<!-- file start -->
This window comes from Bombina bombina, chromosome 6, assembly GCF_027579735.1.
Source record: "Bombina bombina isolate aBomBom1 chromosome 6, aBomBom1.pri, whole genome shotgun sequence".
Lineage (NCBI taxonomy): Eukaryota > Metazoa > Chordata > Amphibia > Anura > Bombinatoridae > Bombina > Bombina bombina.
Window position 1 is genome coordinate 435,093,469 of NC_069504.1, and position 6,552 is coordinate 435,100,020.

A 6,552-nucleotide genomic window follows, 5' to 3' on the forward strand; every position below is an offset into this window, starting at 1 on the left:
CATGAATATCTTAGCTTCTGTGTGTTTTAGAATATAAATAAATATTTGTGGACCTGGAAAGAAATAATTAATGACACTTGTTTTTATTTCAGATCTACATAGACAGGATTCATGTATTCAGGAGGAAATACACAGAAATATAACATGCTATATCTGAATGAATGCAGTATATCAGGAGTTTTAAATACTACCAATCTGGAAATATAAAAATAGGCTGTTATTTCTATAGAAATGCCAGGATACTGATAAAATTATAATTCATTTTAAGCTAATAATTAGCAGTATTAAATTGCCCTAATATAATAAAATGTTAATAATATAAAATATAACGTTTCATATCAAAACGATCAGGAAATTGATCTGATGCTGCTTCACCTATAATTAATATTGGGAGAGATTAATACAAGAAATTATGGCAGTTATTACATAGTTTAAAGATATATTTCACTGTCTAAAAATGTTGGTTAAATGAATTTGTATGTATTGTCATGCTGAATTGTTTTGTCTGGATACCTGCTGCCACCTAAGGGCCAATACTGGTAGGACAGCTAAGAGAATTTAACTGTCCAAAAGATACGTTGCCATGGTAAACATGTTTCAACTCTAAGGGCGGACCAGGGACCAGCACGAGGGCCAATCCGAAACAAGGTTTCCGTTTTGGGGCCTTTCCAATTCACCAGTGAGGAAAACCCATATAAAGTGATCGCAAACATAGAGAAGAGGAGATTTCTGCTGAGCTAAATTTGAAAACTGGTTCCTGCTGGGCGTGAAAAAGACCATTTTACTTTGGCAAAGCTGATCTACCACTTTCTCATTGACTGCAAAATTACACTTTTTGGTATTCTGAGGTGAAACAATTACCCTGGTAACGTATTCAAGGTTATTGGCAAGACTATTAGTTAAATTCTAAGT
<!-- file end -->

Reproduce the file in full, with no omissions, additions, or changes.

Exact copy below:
This window comes from Bombina bombina, chromosome 6, assembly GCF_027579735.1.
Source record: "Bombina bombina isolate aBomBom1 chromosome 6, aBomBom1.pri, whole genome shotgun sequence".
Lineage (NCBI taxonomy): Eukaryota > Metazoa > Chordata > Amphibia > Anura > Bombinatoridae > Bombina > Bombina bombina.
Window position 1 is genome coordinate 435,093,469 of NC_069504.1, and position 6,552 is coordinate 435,100,020.

A 6,552-nucleotide genomic window follows, 5' to 3' on the forward strand; every position below is an offset into this window, starting at 1 on the left:
CATGAATATCTTAGCTTCTGTGTGTTTTAGAATATAAATAAATATTTGTGGACCTGGAAAGAAATAATTAATGACACTTGTTTTTATTTCAGATCTACATAGACAGGATTCATGTATTCAGGAGGAAATACACAGAAATATAACATGCTATATCTGAATGAATGCAGTATATCAGGAGTTTTAAATACTACCAATCTGGAAATATAAAAATAGGCTGTTATTTCTATAGAAATGCCAGGATACTGATAAAATTATAATTCATTTTAAGCTAATAATTAGCAGTATTAAATTGCCCTAATATAATAAAATGTTAATAATATAAAATATAACGTTTCATATCAAAACGATCAGGAAATTGATCTGATGCTGCTTCACCTATAATTAATATTGGGAGAGATTAATACAAGAAATTATGGCAGTTATTACATAGTTTAAAGATATATTTCACTGTCTAAAAATGTTGGTTAAATGAATTTGTATGTATTGTCATGCTGAATTGTTTTGTCTGGATACCTGCTGCCACCTAAGGGCCAATACTGGTAGGACAGCTAAGAGAATTTAACTGTCCAAAAGATACGTTGCCATGGTAAACATGTTTCAACTCTAAGGGCGGACCAGGGACCAGCACGAGGGCCAATCCGAAACAAGGTTTCCGTTTTGGGGCCTTTCCAATTCACCAGTGAGGAAAACCCATATAAAGTGATCGCAAACATAGAGAAGAGGAGATTTCTGCTGAGCTAAATTTGAAAACTGGTTCCTGCTGGGCGTGAAAAAGACCATTTTACTTTGGCAAAGCTGATCTACCACTTTCTCATTGACTGCAAAATTACACTTTTTGGTATTCTGAGGTGAAACAATTACCCTGGTAACGTATTCAAGGTTATTGGCAAGACTATTAGTTAAATTCTAAGT